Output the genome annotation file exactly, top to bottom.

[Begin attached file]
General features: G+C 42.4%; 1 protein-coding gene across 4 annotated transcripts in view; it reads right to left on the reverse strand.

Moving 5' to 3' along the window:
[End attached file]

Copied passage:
General features: G+C 42.4%; 1 protein-coding gene across 4 annotated transcripts in view; it reads right to left on the reverse strand.

Moving 5' to 3' along the window: